In a world where consumers expect transactions to be completed in milliseconds — and technology has delivered on those expectations — a government-approved digital dollar is inevitable.
As we look forward to the new year, three factors will have a large impact on currencies around the world: the changing landscape of digital currencies, U.S. tax reform, and the continuation of the U.K.’s split from the European Union.
Cryptocurrencies will not gain widespread traction with corporations and governments as long as questions about their volatility, risk, volume and shadowy affiliations linger.
Currency awareness allows companies to manage exposures to the point that the impact to their balance sheets is less than a penny EPS – and impacts to cash flow immaterial (relative to EBIDTA).
CFOs cannot control currency volatility, but they can ensure their teams understand and address how changes in global currencies impact an organization.
An increasing number of businesses are now incorporating process improvement practices—such as Lean, Six Sigma, and kaizen—into their financial risk management processes.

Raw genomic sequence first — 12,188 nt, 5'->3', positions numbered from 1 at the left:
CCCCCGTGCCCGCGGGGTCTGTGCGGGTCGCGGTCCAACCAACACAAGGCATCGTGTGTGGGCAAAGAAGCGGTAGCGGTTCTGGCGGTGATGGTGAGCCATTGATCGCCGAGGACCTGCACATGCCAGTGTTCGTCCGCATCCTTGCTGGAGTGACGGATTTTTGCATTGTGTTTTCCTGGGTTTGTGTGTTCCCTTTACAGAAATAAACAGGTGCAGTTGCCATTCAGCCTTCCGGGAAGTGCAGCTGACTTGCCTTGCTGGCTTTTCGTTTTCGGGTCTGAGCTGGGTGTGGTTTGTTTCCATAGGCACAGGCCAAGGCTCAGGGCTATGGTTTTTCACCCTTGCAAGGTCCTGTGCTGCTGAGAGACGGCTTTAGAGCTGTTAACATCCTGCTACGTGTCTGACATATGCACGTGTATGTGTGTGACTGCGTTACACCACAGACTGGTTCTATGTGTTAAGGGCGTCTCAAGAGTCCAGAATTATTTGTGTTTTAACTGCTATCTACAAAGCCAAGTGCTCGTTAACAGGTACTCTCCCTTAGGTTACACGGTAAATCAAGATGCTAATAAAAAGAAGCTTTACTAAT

In cross-border M&As, differing interest rates can create interest-earning opportunities for the acquiring company. If the acquiring company purchases an inflationary investment, the acquiring company may still earn interest if it hedges its investment. In other words, acquiring organizations generate income while hedging their investment.
One year after the United Kingdom European Union referendum, currency exposures are top of mind to board members, CEOs and CFOs.
Confidence in currency risk begins with analyzing comprehensive data.
Concerned about your organization’s global currency exposure? Managing risk begins with analyzing timely, comprehensive data.